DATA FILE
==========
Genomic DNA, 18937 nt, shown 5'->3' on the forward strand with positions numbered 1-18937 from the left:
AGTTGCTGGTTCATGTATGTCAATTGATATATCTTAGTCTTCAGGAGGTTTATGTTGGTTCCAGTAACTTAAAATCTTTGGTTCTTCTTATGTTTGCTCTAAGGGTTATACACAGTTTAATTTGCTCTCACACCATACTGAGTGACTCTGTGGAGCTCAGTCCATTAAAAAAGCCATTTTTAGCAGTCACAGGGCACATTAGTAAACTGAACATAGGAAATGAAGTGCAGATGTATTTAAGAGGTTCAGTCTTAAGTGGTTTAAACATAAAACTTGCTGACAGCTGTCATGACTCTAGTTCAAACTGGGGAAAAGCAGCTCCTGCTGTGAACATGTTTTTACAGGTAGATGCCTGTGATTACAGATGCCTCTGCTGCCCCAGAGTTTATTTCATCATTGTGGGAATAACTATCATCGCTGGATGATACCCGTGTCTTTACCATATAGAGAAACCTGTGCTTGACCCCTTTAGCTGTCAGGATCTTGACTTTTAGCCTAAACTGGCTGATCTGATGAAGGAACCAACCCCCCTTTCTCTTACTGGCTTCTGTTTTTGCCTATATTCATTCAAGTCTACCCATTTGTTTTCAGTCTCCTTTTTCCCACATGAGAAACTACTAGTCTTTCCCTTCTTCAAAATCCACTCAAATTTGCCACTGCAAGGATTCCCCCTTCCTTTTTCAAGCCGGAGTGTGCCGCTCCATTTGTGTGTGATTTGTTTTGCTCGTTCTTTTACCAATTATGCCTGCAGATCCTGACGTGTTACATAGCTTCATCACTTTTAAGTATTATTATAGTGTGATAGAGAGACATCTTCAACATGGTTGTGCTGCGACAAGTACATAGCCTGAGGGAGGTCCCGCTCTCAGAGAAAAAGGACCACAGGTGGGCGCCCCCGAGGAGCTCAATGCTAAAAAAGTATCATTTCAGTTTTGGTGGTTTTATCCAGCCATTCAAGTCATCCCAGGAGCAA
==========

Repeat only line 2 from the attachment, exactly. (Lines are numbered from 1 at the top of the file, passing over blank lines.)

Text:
AGTTGCTGGTTCATGTATGTCAATTGATATATCTTAGTCTTCAGGAGGTTTATGTTGGTTCCAGTAACTTAAAATCTTTGGTTCTTCTTATGTTTGCTCTAAGGGTTATACACAGTTTAATTTGCTCTCACACCATACTGAGTGACTCTGTGGAGCTCAGTCCATTAAAAAAGCCATTTTTAGCAGTCACAGGGCACATTAGTAAACTGAACATAGGAAATGAAGTGCAGATGTATTTAAGAGGTTCAGTCTTAAGTGGTTTAAACATAAAACTTGCTGACAGCTGTCATGACTCTAGTTCAAACTGGGGAAAAGCAGCTCCTGCTGTGAACATGTTTTTACAGGTAGATGCCTGTGATTACAGATGCCTCTGCTGCCCCAGAGTTTATTTCATCATTGTGGGAATAACTATCATCGCTGGATGATACCCGTGTCTTTACCATATAGAGAAACCTGTGCTTGACCCCTTTAGCTGTCAGGATCTTGACTTTTAGCCTAAACTGGCTGATCTGATGAAGGAACCAACCCCCCTTTCTCTTACTGGCTTCTGTTTTTGCCTATATTCATTCAAGTCTACCCATTTGTTTTCAGTCTCCTTTTTCCCACATGAGAAACTACTAGTCTTTCCCTTCTTCAAAATCCACTCAAATTTGCCACTGCAAGGATTCCCCCTTCCTTTTTCAAGCCGGAGTGTGCCGCTCCATTTGTGTGTGATTTGTTTTGCTCGTTCTTTTACCAATTATGCCTGCAGATCCTGACGTGTTACATAGCTTCATCACTTTTAAGTATTATTATAGTGTGATAGAGAGACATCTTCAACATGGTTGTGCTGCGACAAGTACATAGCCTGAGGGAGGTCCCGCTCTCAGAGAAAAAGGACCACAGGTGGGCGCCCCCGAGGAGCTCAATGCTAAAAAAGTATCATTTCAGTTTTGGTGGTTTTATCCAGCCATTCAAGTCATCCCAGGAGCAA